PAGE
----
But first we’re going to look at what this means, “the blood and water.” Now the first time that you see those two used in that vein would be back in John’s Gospel, chapter 3, where Jesus is dealing with Nicodemus. You all know the story of Nicodemus, ever since you were a little kid in Sunday School. All right, let’s go right back and look at it in verse 1. And of course this is during His earthly ministry, and Christ is ministering to the Nation of Israel, fulfilling all those promises made to them (Romans 15:8). Gentiles are not being ministered to yet, as some would have you believe.

John 3:1-3

“There was a man of the Pharisees, named Nicodemus, a ruler of the Jews: (see how Jewish this is?) 2. The same came to Jesus by night, and said unto him, Rabbi, we know that thou art a teacher come from God: for no man can do these miracles that thou doest, except God be with him. (well he had that right didn’t he?) 3. Jesus answered and said unto him, Verily, verily, I say unto thee, Except a man be born again, he cannot see the Kingdom of God.” Now that’s plain isn’t it? In other words, Jesus has already determined that there would be no unbelievers going into the millennial reign, which is still ahead of us.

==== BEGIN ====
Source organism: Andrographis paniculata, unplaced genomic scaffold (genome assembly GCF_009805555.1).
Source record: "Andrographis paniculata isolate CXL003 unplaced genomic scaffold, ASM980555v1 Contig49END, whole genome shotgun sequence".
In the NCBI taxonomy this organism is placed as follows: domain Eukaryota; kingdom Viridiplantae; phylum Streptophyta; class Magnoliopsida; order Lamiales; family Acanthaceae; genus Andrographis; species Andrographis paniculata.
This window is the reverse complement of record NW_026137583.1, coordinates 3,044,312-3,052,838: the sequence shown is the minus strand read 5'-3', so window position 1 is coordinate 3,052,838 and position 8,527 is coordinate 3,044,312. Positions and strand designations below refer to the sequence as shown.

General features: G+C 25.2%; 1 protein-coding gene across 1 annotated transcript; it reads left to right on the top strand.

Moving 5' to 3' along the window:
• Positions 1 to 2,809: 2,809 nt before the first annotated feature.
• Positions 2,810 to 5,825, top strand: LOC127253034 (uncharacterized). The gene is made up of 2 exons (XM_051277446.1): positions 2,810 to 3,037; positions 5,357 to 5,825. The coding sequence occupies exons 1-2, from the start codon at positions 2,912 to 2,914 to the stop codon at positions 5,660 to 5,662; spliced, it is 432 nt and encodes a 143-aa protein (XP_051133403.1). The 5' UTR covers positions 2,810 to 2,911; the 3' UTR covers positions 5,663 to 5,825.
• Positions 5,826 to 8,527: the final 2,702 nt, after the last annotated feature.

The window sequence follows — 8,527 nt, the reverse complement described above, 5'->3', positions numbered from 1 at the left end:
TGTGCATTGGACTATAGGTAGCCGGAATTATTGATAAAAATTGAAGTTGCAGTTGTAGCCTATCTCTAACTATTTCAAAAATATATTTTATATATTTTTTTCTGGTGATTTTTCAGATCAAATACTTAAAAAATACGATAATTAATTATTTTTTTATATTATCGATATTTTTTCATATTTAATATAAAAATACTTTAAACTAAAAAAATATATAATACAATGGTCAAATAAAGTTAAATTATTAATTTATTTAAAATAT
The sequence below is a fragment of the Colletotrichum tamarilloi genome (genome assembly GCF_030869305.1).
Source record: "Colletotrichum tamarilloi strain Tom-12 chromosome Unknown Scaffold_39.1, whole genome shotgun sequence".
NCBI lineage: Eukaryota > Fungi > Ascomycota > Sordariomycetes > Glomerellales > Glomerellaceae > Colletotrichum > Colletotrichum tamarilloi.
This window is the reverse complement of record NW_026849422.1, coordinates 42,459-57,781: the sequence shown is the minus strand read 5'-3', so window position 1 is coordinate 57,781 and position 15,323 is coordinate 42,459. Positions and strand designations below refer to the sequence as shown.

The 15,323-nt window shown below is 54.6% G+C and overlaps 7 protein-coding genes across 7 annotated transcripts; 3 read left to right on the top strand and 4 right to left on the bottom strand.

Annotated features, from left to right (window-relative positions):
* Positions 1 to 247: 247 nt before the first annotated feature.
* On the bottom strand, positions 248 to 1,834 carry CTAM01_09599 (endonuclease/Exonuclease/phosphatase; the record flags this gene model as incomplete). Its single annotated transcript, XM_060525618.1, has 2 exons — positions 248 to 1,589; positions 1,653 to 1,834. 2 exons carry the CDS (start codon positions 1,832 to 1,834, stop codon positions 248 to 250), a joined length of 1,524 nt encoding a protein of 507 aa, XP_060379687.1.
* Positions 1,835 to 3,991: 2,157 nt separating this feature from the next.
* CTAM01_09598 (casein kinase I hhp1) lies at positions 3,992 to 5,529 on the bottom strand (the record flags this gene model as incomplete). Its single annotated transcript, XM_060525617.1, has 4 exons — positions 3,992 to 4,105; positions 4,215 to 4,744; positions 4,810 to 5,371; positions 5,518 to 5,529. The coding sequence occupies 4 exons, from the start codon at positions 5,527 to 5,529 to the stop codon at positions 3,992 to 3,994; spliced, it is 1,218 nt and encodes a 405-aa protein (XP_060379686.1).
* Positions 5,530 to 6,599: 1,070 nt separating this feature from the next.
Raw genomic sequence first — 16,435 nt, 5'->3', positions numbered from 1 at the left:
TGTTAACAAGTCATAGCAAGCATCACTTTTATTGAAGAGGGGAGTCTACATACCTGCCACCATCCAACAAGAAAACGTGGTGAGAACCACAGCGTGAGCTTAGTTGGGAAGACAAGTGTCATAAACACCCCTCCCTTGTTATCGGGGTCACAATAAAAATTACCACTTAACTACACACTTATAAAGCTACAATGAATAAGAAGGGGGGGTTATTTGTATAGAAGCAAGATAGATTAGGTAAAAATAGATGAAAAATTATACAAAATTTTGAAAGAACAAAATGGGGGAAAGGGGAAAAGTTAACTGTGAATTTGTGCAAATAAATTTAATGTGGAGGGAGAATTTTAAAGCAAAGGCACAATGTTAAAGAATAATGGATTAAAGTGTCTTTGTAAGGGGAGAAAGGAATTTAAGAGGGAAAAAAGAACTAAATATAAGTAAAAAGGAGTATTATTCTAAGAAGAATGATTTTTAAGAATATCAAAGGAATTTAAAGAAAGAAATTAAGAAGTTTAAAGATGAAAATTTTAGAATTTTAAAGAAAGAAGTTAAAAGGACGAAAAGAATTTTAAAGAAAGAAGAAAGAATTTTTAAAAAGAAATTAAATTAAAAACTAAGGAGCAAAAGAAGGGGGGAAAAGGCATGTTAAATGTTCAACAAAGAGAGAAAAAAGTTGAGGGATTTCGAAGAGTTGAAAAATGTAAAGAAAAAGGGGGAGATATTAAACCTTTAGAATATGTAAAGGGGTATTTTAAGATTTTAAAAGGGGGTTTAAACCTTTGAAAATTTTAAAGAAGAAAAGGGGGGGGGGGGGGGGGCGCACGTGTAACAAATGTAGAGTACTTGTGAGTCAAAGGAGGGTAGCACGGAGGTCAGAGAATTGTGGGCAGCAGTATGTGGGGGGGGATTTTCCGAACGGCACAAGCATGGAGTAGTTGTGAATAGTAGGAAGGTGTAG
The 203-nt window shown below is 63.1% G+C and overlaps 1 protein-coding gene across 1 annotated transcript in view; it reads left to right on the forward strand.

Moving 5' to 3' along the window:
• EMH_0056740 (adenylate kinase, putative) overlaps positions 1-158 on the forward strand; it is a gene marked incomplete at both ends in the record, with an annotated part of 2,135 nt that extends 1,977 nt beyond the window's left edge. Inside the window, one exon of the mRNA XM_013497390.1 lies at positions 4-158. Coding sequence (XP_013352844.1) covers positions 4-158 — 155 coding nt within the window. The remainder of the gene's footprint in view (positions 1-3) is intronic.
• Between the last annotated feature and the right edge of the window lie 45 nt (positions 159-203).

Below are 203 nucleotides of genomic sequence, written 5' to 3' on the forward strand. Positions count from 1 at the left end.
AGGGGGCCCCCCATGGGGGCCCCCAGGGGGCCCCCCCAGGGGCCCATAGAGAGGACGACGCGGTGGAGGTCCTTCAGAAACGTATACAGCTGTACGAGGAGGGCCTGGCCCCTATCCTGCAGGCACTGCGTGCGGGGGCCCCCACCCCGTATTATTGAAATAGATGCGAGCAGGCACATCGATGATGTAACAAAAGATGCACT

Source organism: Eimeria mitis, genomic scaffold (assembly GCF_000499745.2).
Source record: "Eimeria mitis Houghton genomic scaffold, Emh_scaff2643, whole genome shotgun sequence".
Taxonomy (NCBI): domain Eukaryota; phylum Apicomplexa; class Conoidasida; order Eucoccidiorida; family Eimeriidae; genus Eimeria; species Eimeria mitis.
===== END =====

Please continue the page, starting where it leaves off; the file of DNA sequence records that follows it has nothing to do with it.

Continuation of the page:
Now back in the Old Testament that concept wasn’t known. Let’s go back to Zechariah, the next to the last book in the Old Testament, because I think that the prospect of Israel in the Old Testament was still that they could go into the Kingdom as God’s Covenant People and,, in turn, then be the evangelists to bring the salvation to the Gentiles, which would mean that they’re in the Kingdom as lost people. Have to be. But Israel is going to bring them salvation, and that was their prospect.

Now that all ended, of course, when Israel rejected the Messiah the first time and Jesus foresaw that – and so now He could make the claim that only believers would go into the Kingdom, whether they’re Jews or whether they are the remaining remnant of Gentiles. There will be no lost people going into the Kingdom Age.